Despite a trailer being released several months ago, not much is yet known about Christopher Nolan’s upcoming release, Dunkirk.
However, contrary to popular belief, what we do know is that Dunkirk will not be a typical war movie with Nolan revealing in an interview with Associated Press that it is in fact "a survival story and first and foremost a suspense film". With this in mind, we’ve taken a look at what we already know about the film, and what makes it so different from your traditional war films.
The announcement that Dunkirk was to be rated PG-13 started a fierce debate. After all, war films typically involve intense scenes of combat, so how would this be possible with such a low rating?
Nolan dealt with these queries by sharing that he feels comfortable working within this rating, with all of his previous blockbuster films obtaining the same rating. He also revealed that "while there is a high level of intensity to it, it does not necessarily concern itself with the bloody aspects of combat, which have been so well done in so many films."
For those who may be unaware of the background, Dunkirk takes place between May and June 1940 when Allied forces were trapped on a beach in northern France facing certain defeat. In what is seen as of the defining moments of the War, the troops managed to slowly evacuate the beach using every vessel possible, resulting in the safe evacuation of 330,000 soldiers.
The key plot detail revealed to date is the discovery that the film is to be split into three sections with differing points of view on the mission. These are to be those based on land (Fionn Whitebread, Harry Styles), those at sea (Inception’s Cillian Murphy and Bridge of Spies’ Mark Rylance) and those in the air (The Revenant’s Tom Hardy).
Another significant detail has been revealed courtesy of editor Lee Smith, who shared the difficulty he had when editing the film, arising from the fact that "there is little dialogue". Nolan revealed the reasoning was that "the empathy for the characters has nothing to do with their story...The problem is not who they are, who they pretend to be or where they come from. The only question I was interested in was: Will they get out of it?"
Whilst many of Nolan’s previous blockbusters have left us on the edge of our seats, he believes that Dunkirk is the most human movie he has ever made. "It’s about the desire for survival. We wanted to tackle that and make what I refer to as a very present tense narrative where you’re in the moment with the characters."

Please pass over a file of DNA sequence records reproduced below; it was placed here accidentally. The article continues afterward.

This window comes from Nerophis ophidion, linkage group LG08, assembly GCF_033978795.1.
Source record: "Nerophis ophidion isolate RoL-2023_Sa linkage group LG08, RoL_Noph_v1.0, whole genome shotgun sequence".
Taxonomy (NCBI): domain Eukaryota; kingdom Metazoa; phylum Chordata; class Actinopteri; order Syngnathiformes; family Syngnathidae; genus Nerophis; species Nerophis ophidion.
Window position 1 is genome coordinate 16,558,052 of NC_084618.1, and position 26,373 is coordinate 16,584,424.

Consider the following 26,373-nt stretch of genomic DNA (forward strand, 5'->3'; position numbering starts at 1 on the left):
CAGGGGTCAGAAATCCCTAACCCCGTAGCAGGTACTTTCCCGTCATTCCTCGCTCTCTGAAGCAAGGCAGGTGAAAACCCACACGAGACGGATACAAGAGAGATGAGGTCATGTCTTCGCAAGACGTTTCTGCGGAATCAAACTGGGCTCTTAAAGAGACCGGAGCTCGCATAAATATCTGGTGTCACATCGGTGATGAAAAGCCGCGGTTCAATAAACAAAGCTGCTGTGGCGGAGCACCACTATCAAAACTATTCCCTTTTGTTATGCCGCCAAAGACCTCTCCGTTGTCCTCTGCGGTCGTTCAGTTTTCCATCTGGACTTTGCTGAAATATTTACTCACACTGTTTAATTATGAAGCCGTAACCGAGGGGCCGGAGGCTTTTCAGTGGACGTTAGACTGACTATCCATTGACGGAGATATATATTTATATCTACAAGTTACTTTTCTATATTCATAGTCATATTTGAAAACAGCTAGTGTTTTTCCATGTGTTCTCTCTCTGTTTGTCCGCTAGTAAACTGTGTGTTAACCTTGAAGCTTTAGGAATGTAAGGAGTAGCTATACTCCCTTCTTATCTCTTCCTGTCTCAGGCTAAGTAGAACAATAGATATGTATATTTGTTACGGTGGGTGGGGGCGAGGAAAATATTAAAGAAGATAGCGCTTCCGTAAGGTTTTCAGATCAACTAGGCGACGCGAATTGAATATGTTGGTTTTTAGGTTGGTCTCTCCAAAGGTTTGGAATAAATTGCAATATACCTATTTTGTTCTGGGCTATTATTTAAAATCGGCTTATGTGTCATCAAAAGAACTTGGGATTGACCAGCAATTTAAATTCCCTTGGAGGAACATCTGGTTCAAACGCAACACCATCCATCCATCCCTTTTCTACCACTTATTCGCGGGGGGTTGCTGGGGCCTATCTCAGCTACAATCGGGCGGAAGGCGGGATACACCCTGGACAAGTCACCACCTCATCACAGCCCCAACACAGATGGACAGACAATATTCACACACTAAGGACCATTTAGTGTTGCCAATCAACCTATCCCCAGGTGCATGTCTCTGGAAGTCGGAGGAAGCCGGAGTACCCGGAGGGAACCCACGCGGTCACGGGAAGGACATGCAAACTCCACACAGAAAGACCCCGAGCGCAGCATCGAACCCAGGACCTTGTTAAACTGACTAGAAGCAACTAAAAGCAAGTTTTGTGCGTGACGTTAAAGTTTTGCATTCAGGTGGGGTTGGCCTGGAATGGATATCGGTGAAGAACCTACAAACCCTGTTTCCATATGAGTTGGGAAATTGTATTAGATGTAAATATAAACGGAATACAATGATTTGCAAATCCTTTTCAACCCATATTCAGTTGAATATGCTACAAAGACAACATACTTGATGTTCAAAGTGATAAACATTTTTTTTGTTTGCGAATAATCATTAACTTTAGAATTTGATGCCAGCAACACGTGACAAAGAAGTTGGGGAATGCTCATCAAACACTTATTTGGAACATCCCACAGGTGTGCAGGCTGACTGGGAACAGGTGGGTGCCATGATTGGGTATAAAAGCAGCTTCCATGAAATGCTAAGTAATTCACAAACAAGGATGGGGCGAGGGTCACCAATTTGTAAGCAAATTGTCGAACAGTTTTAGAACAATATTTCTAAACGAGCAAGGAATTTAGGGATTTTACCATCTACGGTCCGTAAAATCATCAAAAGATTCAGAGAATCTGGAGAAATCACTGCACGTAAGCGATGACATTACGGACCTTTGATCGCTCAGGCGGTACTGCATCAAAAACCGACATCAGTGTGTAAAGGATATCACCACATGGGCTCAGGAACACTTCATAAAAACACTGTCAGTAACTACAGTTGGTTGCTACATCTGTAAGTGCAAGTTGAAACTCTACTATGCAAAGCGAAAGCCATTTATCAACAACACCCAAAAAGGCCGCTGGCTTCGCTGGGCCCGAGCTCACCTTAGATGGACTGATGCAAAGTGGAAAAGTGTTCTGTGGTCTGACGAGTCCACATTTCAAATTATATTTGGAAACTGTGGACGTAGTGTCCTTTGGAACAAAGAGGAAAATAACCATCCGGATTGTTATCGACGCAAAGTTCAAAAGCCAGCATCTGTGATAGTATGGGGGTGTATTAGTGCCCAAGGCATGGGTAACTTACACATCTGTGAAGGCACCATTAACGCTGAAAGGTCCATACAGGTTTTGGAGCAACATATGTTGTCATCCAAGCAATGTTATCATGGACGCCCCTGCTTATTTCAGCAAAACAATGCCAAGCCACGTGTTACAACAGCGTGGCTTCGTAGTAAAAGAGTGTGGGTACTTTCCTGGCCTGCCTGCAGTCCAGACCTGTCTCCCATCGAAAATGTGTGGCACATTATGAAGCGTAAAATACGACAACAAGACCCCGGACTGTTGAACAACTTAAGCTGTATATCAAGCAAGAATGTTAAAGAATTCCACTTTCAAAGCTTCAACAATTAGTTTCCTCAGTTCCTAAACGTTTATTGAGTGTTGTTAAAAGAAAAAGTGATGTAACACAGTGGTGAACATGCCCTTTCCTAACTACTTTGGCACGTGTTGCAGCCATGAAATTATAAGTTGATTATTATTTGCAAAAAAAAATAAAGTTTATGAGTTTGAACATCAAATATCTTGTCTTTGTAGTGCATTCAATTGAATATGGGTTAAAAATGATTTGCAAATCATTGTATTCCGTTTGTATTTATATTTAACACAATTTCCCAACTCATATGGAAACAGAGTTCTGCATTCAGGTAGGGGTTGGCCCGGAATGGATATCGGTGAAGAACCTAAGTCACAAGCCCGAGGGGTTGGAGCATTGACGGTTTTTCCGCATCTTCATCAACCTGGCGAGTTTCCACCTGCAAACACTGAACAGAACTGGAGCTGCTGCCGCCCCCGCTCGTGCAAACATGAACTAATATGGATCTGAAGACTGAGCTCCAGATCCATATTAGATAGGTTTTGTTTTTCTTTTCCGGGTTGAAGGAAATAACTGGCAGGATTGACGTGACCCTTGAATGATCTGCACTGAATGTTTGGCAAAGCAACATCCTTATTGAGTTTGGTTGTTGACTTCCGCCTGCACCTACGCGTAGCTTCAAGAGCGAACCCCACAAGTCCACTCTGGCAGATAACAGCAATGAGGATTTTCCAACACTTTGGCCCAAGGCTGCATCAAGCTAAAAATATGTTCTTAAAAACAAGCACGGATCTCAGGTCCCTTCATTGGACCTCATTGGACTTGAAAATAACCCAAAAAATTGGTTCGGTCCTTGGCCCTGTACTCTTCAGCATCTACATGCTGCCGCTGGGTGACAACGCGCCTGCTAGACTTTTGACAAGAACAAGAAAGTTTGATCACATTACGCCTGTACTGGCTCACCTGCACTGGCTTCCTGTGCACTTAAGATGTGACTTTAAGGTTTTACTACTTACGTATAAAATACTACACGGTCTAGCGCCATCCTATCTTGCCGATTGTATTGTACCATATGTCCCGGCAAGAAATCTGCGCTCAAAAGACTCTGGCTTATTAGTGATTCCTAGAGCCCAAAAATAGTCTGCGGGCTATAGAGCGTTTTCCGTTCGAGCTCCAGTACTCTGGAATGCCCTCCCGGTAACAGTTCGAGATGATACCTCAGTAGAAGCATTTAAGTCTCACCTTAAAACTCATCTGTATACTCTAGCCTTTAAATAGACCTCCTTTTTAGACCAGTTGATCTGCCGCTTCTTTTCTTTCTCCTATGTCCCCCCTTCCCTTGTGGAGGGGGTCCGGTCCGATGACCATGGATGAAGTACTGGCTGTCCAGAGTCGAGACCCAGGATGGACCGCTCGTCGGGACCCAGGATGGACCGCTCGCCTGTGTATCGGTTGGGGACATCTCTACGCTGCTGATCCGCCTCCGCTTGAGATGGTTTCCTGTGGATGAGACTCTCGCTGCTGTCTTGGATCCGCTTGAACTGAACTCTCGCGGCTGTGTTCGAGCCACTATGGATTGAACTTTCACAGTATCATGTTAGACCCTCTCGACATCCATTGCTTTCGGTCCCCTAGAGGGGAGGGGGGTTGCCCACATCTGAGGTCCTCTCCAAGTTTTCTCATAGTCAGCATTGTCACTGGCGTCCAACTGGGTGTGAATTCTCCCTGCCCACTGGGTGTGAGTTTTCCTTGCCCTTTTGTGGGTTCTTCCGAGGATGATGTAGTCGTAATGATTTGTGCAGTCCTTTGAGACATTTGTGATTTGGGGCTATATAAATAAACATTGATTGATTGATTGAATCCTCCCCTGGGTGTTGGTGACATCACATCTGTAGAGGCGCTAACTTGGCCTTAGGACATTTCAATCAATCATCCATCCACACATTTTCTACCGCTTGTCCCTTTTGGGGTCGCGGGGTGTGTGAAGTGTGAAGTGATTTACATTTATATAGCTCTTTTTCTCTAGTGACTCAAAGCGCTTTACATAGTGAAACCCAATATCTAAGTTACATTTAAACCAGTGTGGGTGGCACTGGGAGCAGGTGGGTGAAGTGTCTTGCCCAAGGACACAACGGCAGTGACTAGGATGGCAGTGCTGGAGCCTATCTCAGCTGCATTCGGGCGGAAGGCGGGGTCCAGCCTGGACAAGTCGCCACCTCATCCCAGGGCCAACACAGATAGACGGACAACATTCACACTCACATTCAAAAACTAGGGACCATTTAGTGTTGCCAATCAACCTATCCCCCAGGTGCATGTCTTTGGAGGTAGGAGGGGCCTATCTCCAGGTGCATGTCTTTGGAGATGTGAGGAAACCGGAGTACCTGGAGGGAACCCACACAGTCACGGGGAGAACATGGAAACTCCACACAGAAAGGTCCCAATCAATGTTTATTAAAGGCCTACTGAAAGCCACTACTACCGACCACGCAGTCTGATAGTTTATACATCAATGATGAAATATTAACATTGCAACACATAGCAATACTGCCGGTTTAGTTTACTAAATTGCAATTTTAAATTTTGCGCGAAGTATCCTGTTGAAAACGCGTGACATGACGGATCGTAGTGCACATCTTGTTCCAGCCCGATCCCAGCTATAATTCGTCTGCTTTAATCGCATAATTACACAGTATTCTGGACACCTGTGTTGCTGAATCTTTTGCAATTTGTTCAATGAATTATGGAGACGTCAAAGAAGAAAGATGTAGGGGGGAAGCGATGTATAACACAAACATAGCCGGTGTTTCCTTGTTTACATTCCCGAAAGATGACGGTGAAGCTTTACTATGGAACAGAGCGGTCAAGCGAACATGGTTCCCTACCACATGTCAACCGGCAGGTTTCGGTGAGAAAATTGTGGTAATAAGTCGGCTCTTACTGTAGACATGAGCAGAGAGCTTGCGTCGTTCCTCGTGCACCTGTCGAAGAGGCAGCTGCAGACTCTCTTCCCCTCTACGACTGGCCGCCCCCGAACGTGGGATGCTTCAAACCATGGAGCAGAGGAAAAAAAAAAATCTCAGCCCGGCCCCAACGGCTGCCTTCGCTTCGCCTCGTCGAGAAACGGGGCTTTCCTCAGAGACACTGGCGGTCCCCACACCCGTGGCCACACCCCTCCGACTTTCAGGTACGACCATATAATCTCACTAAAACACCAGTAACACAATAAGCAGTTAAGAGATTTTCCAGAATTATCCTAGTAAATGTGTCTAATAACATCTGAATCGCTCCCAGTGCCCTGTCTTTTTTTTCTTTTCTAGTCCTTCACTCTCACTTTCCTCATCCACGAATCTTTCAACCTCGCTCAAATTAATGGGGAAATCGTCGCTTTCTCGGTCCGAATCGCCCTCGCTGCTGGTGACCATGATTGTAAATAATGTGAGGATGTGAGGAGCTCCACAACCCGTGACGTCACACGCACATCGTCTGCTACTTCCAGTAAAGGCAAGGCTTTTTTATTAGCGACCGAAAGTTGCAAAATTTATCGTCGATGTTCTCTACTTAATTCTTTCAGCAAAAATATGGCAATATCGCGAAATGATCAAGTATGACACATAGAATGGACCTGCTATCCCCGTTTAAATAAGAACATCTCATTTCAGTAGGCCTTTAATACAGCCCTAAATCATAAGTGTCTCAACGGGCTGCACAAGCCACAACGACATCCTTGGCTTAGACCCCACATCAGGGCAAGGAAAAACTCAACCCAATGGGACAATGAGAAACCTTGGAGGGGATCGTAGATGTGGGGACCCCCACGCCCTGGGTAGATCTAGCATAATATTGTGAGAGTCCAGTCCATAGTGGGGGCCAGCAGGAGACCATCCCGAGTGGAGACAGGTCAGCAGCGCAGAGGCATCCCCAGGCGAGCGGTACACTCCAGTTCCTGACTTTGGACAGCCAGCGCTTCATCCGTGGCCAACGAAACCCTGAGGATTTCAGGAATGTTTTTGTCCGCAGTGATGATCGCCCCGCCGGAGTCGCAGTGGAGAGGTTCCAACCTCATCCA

Rather than focusing on character development per se, Nolan’s goal with Dunkirk is to make you feel like you are experiencing the struggle for survival with them, and to place more emphasis on the fight to live than the specific stories of those involved.
Many members of the cast will be familiar from Nolan’s past ventures with the impressive ensemble including Tom Hardy, Mark Rylance and Kenneth Branagh. There are also several new names on the list, leading us to believe that Nolan truly searched for the people who were the most capable of doing justice to this story. Which brings us to our final point…
Of all the things you would have expected Harry Styles to end up doing following One Direction's split, starring in a war movie surely wasn’t one of them.
Despite what you might think however Styles has proven himself to be more than capable of taking on the role, with both Nolan and co-star Cillian Murphy singing his praises. And even if all else fails, he’s bound to bring in a few new audience members who might not have considered seeing the film otherwise.
As we get closer to the release more details are sure to be released, but from what we know so far Dunkirk definitely looks set to be an exciting experience. Breaking away from the expectations of a war film may have been worrying under circumstances, but if anybody can handle it that person is definitely Christopher Nolan.
From a well-established plot to several highly-acclaimed actors (and Harry Styles) it seems there will be something for everyone to enjoy. And with Nolan himself saying that "I would really like lots of different types of people to get something out of the experience", what could be the harm in trying something new?
Hannah Dixon is a writer who blogs for Cineworld as part of our news team.